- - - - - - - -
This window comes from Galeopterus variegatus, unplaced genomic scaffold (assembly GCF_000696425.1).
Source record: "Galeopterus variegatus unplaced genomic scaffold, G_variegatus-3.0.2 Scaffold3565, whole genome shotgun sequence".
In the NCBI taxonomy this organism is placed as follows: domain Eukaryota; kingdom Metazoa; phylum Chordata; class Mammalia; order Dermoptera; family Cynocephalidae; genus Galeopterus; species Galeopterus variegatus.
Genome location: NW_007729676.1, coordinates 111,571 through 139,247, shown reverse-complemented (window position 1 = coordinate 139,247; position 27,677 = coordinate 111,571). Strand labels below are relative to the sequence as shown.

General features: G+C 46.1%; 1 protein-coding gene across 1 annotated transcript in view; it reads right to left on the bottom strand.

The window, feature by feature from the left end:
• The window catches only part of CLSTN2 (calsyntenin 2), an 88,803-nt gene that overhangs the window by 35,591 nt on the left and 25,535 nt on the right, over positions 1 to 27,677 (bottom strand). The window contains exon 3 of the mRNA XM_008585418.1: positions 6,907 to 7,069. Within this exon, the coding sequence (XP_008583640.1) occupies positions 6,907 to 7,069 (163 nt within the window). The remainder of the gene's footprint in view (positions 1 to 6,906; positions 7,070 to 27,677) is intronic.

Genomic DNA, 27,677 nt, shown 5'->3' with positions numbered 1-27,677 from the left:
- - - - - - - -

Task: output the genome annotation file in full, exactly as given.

This window comes from Galeopterus variegatus, unplaced genomic scaffold (assembly GCF_000696425.1).
Source record: "Galeopterus variegatus unplaced genomic scaffold, G_variegatus-3.0.2 Scaffold3565, whole genome shotgun sequence".
In the NCBI taxonomy this organism is placed as follows: domain Eukaryota; kingdom Metazoa; phylum Chordata; class Mammalia; order Dermoptera; family Cynocephalidae; genus Galeopterus; species Galeopterus variegatus.
Genome location: NW_007729676.1, coordinates 111,571 through 139,247, shown reverse-complemented (window position 1 = coordinate 139,247; position 27,677 = coordinate 111,571). Strand labels below are relative to the sequence as shown.

General features: G+C 46.1%; 1 protein-coding gene across 1 annotated transcript in view; it reads right to left on the bottom strand.

The window, feature by feature from the left end:
• The window catches only part of CLSTN2 (calsyntenin 2), an 88,803-nt gene that overhangs the window by 35,591 nt on the left and 25,535 nt on the right, over positions 1 to 27,677 (bottom strand). The window contains exon 3 of the mRNA XM_008585418.1: positions 6,907 to 7,069. Within this exon, the coding sequence (XP_008583640.1) occupies positions 6,907 to 7,069 (163 nt within the window). The remainder of the gene's footprint in view (positions 1 to 6,906; positions 7,070 to 27,677) is intronic.

Genomic DNA, 27,677 nt, shown 5'->3' with positions numbered 1-27,677 from the left: